The last figure I heard was that there are currently eight nuclear subs on our ocean floors. It doesn't work for sea creatures and other things that are under water. Then they measure how much is left in the specimen when they find it.
It comes from cosmic rays that rain down on the earth (and us) from outer space.
One of the most frequent uses of radiocarbon dating is to estimate the age of organic remains from archaeological sites.
Carbon has two stable, nonradioactive isotopes: carbon-12 (12C) and carbon-13 (13C).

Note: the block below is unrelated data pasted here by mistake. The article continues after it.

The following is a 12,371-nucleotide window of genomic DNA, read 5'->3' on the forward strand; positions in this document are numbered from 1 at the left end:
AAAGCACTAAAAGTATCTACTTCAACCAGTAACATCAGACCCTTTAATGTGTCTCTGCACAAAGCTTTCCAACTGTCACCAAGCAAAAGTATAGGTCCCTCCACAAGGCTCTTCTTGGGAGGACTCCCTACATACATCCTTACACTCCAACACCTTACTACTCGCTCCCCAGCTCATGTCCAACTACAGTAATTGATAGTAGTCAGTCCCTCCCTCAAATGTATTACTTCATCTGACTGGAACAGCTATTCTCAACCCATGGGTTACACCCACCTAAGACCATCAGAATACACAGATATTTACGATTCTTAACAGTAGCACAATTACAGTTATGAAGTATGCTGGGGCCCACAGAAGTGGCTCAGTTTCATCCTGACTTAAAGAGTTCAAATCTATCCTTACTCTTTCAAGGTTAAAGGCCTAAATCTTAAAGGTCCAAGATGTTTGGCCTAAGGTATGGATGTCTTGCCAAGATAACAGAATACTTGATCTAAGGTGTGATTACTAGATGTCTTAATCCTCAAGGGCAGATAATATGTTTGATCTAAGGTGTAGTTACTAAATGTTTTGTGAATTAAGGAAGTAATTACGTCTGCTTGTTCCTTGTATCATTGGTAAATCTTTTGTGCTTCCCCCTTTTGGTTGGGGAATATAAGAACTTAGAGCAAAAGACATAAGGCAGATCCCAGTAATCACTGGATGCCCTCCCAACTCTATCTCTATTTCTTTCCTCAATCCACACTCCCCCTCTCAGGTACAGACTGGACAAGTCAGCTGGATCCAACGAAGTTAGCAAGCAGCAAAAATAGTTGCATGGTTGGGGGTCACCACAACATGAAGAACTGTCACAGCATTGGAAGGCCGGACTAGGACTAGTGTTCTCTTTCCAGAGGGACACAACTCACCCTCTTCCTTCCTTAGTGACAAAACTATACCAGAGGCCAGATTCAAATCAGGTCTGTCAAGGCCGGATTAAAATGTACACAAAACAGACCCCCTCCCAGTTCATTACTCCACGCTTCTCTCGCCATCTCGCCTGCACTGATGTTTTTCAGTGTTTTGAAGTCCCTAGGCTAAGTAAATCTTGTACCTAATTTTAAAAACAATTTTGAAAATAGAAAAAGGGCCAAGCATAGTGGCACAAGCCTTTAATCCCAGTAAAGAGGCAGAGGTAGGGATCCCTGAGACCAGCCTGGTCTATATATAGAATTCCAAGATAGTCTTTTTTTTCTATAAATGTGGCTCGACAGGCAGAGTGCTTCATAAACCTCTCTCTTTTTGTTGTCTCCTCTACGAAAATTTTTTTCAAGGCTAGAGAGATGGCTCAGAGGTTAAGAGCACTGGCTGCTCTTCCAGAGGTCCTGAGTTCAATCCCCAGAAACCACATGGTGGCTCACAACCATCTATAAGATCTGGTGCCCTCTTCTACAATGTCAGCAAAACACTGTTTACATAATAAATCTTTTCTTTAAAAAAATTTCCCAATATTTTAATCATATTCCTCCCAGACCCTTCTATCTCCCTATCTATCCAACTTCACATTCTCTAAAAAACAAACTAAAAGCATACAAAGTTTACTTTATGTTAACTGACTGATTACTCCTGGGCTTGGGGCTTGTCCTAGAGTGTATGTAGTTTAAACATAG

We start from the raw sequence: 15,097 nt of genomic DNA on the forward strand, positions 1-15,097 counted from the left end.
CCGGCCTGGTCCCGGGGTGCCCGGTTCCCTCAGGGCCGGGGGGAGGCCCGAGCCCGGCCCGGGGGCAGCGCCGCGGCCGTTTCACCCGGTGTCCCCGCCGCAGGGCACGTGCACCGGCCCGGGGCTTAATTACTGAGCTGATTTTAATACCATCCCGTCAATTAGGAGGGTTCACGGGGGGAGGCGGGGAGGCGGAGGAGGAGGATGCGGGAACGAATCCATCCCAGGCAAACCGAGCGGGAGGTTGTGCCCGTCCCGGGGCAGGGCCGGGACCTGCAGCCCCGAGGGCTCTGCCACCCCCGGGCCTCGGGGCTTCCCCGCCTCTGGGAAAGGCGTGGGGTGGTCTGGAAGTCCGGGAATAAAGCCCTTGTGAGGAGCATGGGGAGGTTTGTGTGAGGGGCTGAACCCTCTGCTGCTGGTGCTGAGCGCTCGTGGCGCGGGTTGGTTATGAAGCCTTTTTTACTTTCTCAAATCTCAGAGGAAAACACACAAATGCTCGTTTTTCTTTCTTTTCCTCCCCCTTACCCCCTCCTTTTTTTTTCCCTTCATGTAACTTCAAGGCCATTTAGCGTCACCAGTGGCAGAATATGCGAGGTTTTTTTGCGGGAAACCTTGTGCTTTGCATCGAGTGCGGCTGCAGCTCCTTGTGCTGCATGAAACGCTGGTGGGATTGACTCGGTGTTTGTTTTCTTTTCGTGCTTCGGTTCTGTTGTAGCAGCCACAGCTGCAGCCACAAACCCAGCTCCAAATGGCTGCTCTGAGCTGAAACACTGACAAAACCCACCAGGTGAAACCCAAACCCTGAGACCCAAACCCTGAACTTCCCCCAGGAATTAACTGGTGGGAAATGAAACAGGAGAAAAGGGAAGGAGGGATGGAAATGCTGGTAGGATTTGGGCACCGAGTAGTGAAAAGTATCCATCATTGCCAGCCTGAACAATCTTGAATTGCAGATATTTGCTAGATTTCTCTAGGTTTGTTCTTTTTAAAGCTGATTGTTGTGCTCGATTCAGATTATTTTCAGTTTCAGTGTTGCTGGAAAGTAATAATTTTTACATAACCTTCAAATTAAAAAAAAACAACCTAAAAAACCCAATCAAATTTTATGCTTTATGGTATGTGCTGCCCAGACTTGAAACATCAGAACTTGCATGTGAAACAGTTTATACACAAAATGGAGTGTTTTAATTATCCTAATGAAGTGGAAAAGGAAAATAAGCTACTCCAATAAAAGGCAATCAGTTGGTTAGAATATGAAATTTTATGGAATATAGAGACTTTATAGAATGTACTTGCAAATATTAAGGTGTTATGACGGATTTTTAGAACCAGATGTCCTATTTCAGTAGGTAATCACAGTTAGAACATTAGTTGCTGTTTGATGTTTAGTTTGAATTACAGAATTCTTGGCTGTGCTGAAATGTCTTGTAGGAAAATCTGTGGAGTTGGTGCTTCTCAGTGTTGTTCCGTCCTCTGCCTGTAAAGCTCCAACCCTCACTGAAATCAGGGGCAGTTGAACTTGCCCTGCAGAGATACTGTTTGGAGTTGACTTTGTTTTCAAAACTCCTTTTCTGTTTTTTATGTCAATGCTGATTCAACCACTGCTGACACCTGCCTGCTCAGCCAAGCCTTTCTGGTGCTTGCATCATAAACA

There are also trace amounts of the unstable radioisotope carbon-14 (14C) on Earth.
After plants die or are consumed by other organisms, the incorporation of all carbon isotopes, including 14C, stops.
Carbon-14 has a relatively short half-life of 5,730 years, meaning that the fraction of carbon-14 in a sample is halved over the course of 5,730 years due to radioactive decay to nitrogen-14.The carbon-14 isotope would vanish from Earth's atmosphere in less than a million years were it not for the constant influx of cosmic rays interacting with molecules of nitrogen (N) into organic compounds during photosynthesis, the resulting fraction of the isotope 14C in the plant tissue will match the fraction of the isotope in the atmosphere.